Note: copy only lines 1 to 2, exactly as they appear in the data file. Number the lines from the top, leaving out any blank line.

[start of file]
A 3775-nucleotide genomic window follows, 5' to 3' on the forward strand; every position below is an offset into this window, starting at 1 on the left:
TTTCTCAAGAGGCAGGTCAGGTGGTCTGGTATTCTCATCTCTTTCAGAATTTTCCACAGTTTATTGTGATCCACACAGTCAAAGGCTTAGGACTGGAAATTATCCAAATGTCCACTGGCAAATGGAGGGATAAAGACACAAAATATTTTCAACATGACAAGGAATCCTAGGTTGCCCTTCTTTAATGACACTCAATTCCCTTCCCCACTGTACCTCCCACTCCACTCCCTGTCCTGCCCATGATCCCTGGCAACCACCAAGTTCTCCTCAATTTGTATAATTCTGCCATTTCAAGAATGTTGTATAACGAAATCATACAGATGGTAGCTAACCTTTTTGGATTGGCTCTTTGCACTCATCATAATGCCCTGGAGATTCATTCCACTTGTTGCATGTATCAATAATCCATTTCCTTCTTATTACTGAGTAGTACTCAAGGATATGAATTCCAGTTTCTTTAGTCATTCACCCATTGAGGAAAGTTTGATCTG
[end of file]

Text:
A 3775-nucleotide genomic window follows, 5' to 3' on the forward strand; every position below is an offset into this window, starting at 1 on the left:
TTTCTCAAGAGGCAGGTCAGGTGGTCTGGTATTCTCATCTCTTTCAGAATTTTCCACAGTTTATTGTGATCCACACAGTCAAAGGCTTAGGACTGGAAATTATCCAAATGTCCACTGGCAAATGGAGGGATAAAGACACAAAATATTTTCAACATGACAAGGAATCCTAGGTTGCCCTTCTTTAATGACACTCAATTCCCTTCCCCACTGTACCTCCCACTCCACTCCCTGTCCTGCCCATGATCCCTGGCAACCACCAAGTTCTCCTCAATTTGTATAATTCTGCCATTTCAAGAATGTTGTATAACGAAATCATACAGATGGTAGCTAACCTTTTTGGATTGGCTCTTTGCACTCATCATAATGCCCTGGAGATTCATTCCACTTGTTGCATGTATCAATAATCCATTTCCTTCTTATTACTGAGTAGTACTCAAGGATATGAATTCCAGTTTCTTTAGTCATTCACCCATTGAGGAAAGTTTGATCTG